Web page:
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Romps, Tots and Boffins

The Strange Language of News

Robert Hutton

(London Times)

Many years ago, indeed last century, when I was new to politics, there was a candidate selection in some bit of the country. I noticed that one of the possibles, a woman, kept being referred to as 'vivacious' and 'fun'. I asked a fellow journalist why this was. "Oh, she sleeps around a bit," came the answer.

Welcome to the strange language of news. What exactly is the difference between a 'humiliating climbdown' and an 'embarrassing U-turn'? Why one is just a tad worse than the other, of course.

Journalese is English but not as you know it. No one actually speaks this language. It exists only in written form. Robert Hutton, a journalist with Bloomberg, has done the nation a favour by collecting hundreds of examples of journalese and decoding them so that everyone can find out what's going on.

So the next time you see someone described as a 'bon viveur', you'll know he or she is a drunk. If someone 'doesn't suffer fools gladly', they are a nightmare boss. Anyone who is 'eccentric' is mad. The words 'confirmed bachelor'”, 'flamboyant', 'he never married' and 'well-turned out' mean that the subject is gay. Ladies' man? That, according to Mr Hutton, means: "They never managed to get the sexual assault charges to stick."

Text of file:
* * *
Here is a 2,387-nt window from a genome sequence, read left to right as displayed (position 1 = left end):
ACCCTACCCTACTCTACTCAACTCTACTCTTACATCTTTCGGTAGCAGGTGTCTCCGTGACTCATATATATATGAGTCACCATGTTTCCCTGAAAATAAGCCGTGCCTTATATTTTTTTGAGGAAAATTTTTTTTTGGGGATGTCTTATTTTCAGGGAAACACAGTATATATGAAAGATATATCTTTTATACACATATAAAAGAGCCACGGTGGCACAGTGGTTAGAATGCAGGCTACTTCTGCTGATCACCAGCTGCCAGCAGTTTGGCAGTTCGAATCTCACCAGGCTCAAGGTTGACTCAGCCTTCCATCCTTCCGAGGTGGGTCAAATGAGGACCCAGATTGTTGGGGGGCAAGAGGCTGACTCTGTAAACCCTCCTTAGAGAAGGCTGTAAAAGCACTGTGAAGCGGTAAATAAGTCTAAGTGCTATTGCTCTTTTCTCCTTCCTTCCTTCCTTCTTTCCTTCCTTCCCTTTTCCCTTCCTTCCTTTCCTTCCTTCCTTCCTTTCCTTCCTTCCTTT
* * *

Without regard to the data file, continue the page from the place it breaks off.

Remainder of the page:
The book begins with a general list that includes such stalwarts as 'Arctic conditions' (snow) and 'bigwig' (a chief we don't like). There is 'eleventh hour' (which comes before 'last ditch' and, also, 'last gasp').

In journalese, 'foretastes' are always chilling, mixes are always 'heady' and 'glug' is always how champagne is consumed by 'fat cats'. Boffins are 'anyone with a job at a university, a science GCSE, or a lab coat'.

There are chapters for foreign correspondents ('one local' means 'my taxi driver', obviously) and fashion is decoded to explain that 'rocking a look' just means the writer needed another way to say 'wearing' or 'sporting'.

He covers sex - a 'lothario' is a love rat that we like - and 'menage a trois' is a phrase used by The Guardian in writing up a Sun story about a threesome.

Scandals start with a blunder and grow and grow until at least one person is 'beleaguered'. He also provides an informative 'fear scale' that begins with calm (fear has abated but will come back later, as in the headline, North Korean border calm) and ends with terror (which basically means a gun was involved).

Intrigued? I suppose, to use a bit of journalese, this book is a bit 'eccentric' itself. But mad or not, it is also an essential guide to finding out what you are reading about. Some people may dismiss this as a 'loo book' but, actually, it's so much more.

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